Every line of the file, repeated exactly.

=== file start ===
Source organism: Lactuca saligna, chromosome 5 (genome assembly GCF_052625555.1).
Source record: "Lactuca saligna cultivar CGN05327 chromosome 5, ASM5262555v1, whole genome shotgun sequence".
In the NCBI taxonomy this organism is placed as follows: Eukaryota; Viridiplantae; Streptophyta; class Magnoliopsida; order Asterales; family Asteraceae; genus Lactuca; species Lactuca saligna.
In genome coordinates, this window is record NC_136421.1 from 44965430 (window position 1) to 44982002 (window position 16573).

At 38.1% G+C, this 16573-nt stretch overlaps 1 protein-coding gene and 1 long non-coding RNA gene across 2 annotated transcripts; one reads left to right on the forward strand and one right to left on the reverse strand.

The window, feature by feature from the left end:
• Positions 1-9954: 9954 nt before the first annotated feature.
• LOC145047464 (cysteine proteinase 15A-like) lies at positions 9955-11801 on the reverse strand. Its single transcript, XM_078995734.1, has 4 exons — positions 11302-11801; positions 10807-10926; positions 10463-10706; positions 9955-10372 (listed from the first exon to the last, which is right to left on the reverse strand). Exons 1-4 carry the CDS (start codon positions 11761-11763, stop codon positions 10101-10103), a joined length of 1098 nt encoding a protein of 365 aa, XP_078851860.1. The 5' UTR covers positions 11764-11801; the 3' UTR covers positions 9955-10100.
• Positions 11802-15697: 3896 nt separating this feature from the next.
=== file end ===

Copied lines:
Source organism: Lactuca saligna, chromosome 5 (genome assembly GCF_052625555.1).
Source record: "Lactuca saligna cultivar CGN05327 chromosome 5, ASM5262555v1, whole genome shotgun sequence".
In the NCBI taxonomy this organism is placed as follows: Eukaryota; Viridiplantae; Streptophyta; class Magnoliopsida; order Asterales; family Asteraceae; genus Lactuca; species Lactuca saligna.
In genome coordinates, this window is record NC_136421.1 from 44965430 (window position 1) to 44982002 (window position 16573).

At 38.1% G+C, this 16573-nt stretch overlaps 1 protein-coding gene and 1 long non-coding RNA gene across 2 annotated transcripts; one reads left to right on the forward strand and one right to left on the reverse strand.

The window, feature by feature from the left end:
• Positions 1-9954: 9954 nt before the first annotated feature.
• LOC145047464 (cysteine proteinase 15A-like) lies at positions 9955-11801 on the reverse strand. Its single transcript, XM_078995734.1, has 4 exons — positions 11302-11801; positions 10807-10926; positions 10463-10706; positions 9955-10372 (listed from the first exon to the last, which is right to left on the reverse strand). Exons 1-4 carry the CDS (start codon positions 11761-11763, stop codon positions 10101-10103), a joined length of 1098 nt encoding a protein of 365 aa, XP_078851860.1. The 5' UTR covers positions 11764-11801; the 3' UTR covers positions 9955-10100.
• Positions 11802-15697: 3896 nt separating this feature from the next.